Tech sector is the most “recession-proof” industry in Britain

The data from IT recruiter Randstad Technologies revealed that the tech market’s total wage bill has grown by 82 per cent between 2002 and 2014, rising from £17bn to £32bn.

According to the findings, IT jobs account for five per cent of the total wage bill for all full-time workers in Britain as the number of posts rose by 400,000 over the 12-year period.

The tech industry has been steadfast due to increasing demand for software and services across the country, it was highlighted, while Oxford Economics believes the number of tech firms in the country will grow by 51,500 by 2025.

This much was demonstrated in January when it was found the UK tech sector won a record $3.6bn worth of venture capital funding in 2015, a feat hailed by London mayor Boris Johnson.

“With a flourishing tech scene and one of the world’s leading financial centres, it is no surprise to see that London’s tech companies are attracting record levels of investment,” he said.

“Our world-class talent pool and our culture of innovation and entrepreneurial spirit are helping the sector to grow from strength to strength. We can expect the capital’s tech sector to continue to generate jobs and growth for the city’s economy for many years to come.”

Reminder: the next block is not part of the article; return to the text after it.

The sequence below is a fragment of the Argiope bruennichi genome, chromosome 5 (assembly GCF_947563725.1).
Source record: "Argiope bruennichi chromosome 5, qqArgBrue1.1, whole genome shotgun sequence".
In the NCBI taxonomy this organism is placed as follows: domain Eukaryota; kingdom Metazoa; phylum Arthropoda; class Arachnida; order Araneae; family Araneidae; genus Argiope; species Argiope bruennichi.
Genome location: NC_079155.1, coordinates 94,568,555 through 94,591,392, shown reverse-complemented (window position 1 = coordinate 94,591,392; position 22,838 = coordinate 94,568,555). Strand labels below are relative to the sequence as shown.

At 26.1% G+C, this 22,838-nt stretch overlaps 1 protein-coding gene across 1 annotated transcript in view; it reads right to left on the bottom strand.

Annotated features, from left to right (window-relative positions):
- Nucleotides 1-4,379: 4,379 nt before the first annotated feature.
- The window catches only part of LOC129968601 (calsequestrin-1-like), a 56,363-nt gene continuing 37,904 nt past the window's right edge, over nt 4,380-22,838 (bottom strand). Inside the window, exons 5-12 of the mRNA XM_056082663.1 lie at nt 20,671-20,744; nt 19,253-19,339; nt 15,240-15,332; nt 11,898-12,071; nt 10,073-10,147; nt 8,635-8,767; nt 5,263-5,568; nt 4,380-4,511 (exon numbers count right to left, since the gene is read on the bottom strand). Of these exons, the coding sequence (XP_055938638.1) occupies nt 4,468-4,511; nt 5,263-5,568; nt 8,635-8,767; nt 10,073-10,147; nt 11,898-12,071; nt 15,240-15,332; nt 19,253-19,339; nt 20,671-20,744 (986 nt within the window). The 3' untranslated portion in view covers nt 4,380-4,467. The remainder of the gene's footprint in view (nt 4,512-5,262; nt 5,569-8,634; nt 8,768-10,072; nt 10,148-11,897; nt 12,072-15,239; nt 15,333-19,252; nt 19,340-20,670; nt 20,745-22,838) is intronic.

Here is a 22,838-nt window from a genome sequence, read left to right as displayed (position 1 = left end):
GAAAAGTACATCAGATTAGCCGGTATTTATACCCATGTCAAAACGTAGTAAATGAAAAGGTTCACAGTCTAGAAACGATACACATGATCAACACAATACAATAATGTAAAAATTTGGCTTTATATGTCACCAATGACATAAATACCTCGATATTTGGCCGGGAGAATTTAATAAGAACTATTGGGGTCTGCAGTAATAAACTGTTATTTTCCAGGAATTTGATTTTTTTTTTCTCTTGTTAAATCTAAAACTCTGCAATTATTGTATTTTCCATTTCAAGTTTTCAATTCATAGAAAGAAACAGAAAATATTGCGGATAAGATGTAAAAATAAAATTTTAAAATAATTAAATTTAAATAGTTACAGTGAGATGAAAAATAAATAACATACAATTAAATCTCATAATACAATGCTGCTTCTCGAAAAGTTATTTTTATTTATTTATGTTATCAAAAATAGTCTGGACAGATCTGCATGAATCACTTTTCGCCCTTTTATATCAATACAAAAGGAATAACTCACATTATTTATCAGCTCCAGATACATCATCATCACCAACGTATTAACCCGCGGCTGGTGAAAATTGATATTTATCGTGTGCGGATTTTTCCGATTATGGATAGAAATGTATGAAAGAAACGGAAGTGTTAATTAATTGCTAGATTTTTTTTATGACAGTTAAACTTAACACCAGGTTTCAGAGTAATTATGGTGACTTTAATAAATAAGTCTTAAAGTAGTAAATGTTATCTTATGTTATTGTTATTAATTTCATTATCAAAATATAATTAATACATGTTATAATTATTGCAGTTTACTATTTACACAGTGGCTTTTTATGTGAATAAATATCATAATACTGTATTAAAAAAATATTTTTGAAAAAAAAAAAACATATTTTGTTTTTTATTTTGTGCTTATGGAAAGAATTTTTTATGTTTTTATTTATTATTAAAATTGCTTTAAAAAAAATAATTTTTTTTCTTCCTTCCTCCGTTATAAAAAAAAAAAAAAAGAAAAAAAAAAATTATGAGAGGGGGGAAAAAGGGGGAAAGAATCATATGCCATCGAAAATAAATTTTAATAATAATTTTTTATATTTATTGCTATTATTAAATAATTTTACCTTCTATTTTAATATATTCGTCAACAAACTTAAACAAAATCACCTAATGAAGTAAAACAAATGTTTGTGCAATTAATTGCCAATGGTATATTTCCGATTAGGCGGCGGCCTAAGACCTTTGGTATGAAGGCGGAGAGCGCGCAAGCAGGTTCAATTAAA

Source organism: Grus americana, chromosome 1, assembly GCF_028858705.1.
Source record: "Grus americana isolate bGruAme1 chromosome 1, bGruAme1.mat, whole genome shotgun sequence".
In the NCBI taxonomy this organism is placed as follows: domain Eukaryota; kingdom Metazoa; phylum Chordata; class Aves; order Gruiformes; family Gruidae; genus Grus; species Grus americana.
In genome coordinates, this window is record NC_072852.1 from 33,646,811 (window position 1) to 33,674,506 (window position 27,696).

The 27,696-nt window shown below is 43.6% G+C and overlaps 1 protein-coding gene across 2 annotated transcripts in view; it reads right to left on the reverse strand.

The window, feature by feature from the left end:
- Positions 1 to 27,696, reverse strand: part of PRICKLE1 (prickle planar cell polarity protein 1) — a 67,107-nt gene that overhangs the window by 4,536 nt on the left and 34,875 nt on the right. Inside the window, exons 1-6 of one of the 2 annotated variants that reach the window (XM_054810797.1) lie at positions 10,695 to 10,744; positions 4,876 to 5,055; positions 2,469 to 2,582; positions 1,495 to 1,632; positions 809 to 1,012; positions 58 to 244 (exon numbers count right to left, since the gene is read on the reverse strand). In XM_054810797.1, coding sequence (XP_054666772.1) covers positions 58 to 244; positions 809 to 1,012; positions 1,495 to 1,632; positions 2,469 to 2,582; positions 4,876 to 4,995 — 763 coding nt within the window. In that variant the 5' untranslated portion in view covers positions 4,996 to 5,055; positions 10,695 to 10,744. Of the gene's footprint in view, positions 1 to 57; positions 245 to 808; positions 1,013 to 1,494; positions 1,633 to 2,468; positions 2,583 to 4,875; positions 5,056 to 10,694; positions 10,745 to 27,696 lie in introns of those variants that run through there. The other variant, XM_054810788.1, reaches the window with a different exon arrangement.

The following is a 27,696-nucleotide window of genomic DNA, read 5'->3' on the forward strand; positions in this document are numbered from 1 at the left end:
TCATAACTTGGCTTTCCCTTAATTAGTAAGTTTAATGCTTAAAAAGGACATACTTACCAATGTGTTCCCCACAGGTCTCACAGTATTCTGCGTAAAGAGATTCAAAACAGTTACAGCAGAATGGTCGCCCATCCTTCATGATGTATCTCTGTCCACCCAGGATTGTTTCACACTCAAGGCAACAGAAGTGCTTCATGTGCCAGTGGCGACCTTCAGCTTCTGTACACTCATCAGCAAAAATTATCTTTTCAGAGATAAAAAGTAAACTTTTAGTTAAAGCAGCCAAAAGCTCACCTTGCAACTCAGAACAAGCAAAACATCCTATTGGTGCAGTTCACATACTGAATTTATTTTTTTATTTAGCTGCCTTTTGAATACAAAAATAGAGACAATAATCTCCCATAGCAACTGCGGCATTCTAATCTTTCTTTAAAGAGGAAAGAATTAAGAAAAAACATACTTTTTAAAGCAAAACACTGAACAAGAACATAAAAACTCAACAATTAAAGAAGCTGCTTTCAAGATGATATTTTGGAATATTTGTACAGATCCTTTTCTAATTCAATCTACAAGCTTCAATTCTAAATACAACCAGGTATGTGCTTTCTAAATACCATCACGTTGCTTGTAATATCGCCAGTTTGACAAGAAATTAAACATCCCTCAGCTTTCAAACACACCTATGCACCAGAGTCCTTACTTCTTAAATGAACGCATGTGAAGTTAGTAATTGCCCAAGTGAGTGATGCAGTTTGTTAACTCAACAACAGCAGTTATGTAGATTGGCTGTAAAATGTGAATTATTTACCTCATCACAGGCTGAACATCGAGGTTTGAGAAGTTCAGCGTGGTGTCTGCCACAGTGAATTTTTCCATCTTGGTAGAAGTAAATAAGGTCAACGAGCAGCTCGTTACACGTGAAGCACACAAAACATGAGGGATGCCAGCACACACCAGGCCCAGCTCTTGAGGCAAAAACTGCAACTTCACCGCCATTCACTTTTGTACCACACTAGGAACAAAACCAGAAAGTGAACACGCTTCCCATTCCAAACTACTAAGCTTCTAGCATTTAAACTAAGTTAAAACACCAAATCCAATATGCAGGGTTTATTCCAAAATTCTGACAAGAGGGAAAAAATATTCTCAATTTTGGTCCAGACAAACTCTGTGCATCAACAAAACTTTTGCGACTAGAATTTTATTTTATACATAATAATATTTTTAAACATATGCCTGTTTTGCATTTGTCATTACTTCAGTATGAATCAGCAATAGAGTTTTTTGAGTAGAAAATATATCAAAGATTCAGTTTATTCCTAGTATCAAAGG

The top five of recession-proof jobs was rounded off by social workers, nurses, transport professionals and teaching professionals.

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Elsewhere, Randstad found that travel agencies provide the least recession-proof positions. The total wage bill fell by 56 per cent between 2002 an 2014, declining from £946m to £420m, as the number of travel agents almost halved.

Interestingly, this was a result of the recession itself and also, ironically, the rise of tech which saw many holiday and travel services launch online.

Ruth Jacobs, MD of Randstad Technologies, said: “The increasing demand for tech has been the umbrella which sheltered the sector from the storm of the recession. But this rapid expansion means there is tough competition for Tech talent as employers want to find the right people for the right jobs.

“The demand for people will advanced IT skills will only grow in the future, as Britain will need 2.2m digitally skilled workers by 2020 to match the sector’s potential. This means that if you are qualified for software developer jobs, data analyst jobs or network engineer jobs, it will be easier to find work, with almost no chance of being laid off long periods of time.”

Using tech as something of a recipe for success, Dragons’ Den star Levi Roots has opened a restaurant called Caribbean Smokehouse, which comes with a mobile service that lets diners pay at the table with their smartphones – rather than wait ages for absent staff to bring out the bill.

Image: Shutterstock

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